The efforts to create these chains of linkages are the subject of most of the essays in the volume. In contributions by George Sánchez (Professor of American Studies & Ethnicity and History, University of Southern California) and Denise Meringolo (Associate Professor of History and Director of Public History, University of Maryland, Baltimore County), for instance, the connections are built with and in relation to members of their communities. Sánchez describes efforts with his students to create a museum for the Boyle Heights neighborhood in Los Angeles, while Meringolo summarizes her collaborative work to capture and present the stories of communities in Baltimore following the death of Freddie Gray in police custody.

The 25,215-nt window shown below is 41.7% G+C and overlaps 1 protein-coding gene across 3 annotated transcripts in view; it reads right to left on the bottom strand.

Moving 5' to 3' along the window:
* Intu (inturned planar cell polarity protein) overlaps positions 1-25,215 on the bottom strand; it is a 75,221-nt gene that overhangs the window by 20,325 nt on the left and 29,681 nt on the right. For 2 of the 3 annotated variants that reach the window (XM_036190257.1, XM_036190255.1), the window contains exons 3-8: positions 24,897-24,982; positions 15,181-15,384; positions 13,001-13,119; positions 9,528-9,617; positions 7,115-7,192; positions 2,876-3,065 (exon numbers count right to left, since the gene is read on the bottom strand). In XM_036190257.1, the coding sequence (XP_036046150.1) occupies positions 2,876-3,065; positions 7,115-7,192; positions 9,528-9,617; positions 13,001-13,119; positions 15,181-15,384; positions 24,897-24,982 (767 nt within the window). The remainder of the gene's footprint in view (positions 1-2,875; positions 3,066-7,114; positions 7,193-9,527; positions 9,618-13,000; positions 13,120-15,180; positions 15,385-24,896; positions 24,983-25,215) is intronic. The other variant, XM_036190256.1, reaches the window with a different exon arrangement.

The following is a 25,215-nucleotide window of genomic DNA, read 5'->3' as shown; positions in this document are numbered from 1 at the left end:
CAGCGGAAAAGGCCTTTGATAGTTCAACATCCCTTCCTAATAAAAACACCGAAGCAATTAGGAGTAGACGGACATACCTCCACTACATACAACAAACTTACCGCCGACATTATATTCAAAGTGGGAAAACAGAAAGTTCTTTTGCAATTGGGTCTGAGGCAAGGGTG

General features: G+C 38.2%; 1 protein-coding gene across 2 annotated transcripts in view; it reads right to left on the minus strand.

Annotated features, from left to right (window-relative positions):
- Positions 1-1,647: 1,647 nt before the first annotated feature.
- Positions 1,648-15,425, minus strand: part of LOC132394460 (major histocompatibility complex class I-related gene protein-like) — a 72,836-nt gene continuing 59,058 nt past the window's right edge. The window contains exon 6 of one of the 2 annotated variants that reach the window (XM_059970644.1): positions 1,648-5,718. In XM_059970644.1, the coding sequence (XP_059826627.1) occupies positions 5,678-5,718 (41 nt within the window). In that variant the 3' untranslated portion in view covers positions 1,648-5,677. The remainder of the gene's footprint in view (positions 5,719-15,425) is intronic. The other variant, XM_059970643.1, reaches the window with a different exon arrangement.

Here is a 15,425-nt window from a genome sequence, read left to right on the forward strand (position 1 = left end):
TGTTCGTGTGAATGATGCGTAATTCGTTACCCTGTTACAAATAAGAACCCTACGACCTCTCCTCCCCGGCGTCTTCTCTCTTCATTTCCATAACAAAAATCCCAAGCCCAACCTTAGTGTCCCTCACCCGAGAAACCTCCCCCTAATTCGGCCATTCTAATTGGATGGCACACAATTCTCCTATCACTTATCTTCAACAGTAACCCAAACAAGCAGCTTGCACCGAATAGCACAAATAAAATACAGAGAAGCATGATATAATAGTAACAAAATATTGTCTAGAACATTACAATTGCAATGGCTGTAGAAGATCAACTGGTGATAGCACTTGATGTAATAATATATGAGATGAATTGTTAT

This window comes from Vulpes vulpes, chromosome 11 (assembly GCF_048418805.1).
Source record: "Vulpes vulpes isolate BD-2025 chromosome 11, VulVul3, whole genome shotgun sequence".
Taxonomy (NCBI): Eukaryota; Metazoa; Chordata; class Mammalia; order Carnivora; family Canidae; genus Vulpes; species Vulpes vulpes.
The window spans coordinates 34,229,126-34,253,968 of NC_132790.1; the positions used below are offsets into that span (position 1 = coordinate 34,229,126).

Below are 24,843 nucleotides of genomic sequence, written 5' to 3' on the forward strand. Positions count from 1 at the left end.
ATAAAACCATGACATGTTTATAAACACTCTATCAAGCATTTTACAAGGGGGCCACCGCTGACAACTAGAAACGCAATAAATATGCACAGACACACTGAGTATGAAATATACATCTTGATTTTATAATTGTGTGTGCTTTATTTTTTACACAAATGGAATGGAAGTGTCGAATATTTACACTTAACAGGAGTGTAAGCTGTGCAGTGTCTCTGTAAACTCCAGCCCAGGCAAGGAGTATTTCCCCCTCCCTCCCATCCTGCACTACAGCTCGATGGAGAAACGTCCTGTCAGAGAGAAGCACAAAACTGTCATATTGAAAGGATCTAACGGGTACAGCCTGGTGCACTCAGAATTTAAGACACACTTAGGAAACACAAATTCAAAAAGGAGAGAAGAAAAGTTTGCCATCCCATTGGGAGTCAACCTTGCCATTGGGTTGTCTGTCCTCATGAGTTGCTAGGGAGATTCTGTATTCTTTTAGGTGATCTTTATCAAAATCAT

Other authors describe efforts to construct the linkages by rebuilding and opening their disciplines to the evolving interests and concerns of the public at large. Kwame Anthony Appiah (Academy member and Professor of Philosophy and Law, New York University) reimagines how philosophy can reorient public thinking about evolving questions of justice, while Keith Wailoo (Academy member and Professor of History and Public Affairs, Princeton University) traces the emergence of the medical humanities from an aspirational goal to a pandemic necessity. And in an essay on the new area of research called the Positive Humanities, James Pawelski (Professor of Practice and Director of Education, Positive Psychology Center, University of Pennsylvania) calls on humanities scholars to recognize the psychological benefits that engagement with the humanities can have to promote human flourishing. Collectively, these essays attest to Appiah’s assertion that, “We need not the sure path of one science, but a difficult conversation among all the different kinds of systematic knowledge. We need it because people need it, and all the disciplines of the humanities have something to contribute.”